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Guidance for all staff on how to safely return to campus

This page provides guidance for all staff on how to keep safe on campus.

If you have any questions, please contact your line manager in the first instance. With the evolving nature of the Covid-19 pandemic, please see the Be Safe page for up-to-date information and consult this page for further detail.

Ideal room layout

The following examples show ideal layouts for rooms that will avoid staff having to work in close face to face contact. Where this cannot be avoided, the use of modesty screens may be an option. Alternative options may be occupying the space at a lower occupancy using a rota system. If you have any concerns about this, please raise this with your line manager.

Examples of good departmentally controlled GTA space layouts:

A GTA space layout diagram A GTA space layout diagram

Examples of good office layouts:

An office space layout diagram

Meetings and appointments

  • It is okay to hold infrequent, ad hoc or short duration scheduled meetings in offices and other workspaces. There should be no meetings in internal offices or meeting rooms where there is no fresh air supply. Meetings should be kept as short as possible. If meetings are for long periods of over an hour, then an alternative venue should be used. Even with short meetings, use larger rooms if available. Alternatively, outdoor walking meetings may be an option.
  • If a meeting is held in a meeting room, then the number of attendees should not exceed the stated room occupancy. This will be published shortly. If the meeting room is naturally ventilated, windows should be kept open during the meeting. Windows do not have to be fully open all the time; having the windows, including high-level windows open, even a little will provide fresh air.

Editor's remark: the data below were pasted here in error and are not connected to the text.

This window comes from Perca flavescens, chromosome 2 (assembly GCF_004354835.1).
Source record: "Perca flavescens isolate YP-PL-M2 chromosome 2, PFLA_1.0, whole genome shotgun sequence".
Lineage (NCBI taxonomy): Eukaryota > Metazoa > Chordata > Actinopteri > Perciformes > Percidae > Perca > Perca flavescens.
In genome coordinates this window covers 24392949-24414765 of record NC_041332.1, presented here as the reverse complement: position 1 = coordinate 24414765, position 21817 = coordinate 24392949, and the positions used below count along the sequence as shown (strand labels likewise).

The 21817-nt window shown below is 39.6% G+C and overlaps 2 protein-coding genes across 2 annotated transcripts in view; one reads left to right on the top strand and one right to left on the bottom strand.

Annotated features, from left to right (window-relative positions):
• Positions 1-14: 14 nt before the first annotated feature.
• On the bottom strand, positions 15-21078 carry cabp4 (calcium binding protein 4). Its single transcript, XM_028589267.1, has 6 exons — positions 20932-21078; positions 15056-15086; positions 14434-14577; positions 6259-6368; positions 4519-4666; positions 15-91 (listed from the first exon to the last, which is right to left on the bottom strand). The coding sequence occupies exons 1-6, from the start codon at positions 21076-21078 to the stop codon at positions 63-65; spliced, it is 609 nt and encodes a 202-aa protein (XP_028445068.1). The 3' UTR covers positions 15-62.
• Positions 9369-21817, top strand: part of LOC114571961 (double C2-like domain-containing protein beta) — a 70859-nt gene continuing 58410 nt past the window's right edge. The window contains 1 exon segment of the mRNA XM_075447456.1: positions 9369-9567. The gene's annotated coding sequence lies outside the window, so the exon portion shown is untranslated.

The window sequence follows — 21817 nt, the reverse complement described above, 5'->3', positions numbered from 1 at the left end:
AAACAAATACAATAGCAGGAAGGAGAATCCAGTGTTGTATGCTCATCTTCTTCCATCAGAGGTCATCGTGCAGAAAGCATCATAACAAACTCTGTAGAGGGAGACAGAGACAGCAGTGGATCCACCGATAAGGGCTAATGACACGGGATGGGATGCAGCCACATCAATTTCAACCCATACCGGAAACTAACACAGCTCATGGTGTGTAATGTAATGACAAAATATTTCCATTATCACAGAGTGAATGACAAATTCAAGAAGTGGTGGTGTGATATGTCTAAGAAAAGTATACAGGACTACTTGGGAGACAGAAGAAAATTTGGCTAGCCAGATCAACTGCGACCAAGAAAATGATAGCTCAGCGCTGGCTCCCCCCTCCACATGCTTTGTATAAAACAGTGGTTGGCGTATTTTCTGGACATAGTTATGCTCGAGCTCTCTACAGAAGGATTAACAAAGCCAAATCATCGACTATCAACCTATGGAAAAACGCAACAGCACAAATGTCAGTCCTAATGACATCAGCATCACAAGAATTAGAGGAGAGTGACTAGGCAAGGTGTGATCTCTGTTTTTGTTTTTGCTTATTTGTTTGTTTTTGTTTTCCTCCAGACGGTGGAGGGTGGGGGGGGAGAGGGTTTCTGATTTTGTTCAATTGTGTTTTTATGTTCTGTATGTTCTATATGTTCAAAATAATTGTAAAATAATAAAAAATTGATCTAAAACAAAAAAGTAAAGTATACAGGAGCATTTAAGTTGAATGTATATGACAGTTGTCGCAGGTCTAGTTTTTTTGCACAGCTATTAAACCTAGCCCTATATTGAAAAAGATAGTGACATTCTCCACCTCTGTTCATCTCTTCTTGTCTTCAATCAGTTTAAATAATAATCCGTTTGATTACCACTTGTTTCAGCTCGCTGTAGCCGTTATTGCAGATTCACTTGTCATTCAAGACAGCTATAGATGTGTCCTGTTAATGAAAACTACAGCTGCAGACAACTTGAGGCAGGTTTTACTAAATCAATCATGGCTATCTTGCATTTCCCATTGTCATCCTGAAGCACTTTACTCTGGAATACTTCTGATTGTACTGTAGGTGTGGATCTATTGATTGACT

• If you are unable to find a meeting room big enough for all your attendees, you should consider running your meeting on Microsoft Teams or an alternative platform.
  • If a meeting is held in a meeting room, then the number of attendees should not exceed the stated room occupancy. This will be published shortly. If the meeting room is naturally ventilated, windows should be kept open during the meeting. Windows do not have to be fully open all the time; having the windows, including high-level windows open, even a little will provide fresh air.
  • When meeting in an office, the office occupant should try to open windows at least 10 minutes before scheduled short informal meetings and leave open for at least 10 minutes after the “visitor(s)” leave(s). Doors should be left open where possible – if the matter is confidential then you might want to consider if you can consider holding the meeting elsewhere
  • Wherever possible, try to maintain a distance between attendees. If you can, avoid close contact, especially if sitting or standing face to face. Alternatively, if you can sit side-by-side then you should do so.
  • Visitors to offices and meeting rooms should make use of local handwashing or hand sanitiser provision before visiting and on leaving. Sharing of materials should be discouraged, otherwise but if that can’t be avoided then local cleaning procedures should be carried out, if viable. 
  • Microsoft Teams and other platforms continue to be available and can be used to host meetings if suitable spaces are not available. 

Maximum versus normal occupancy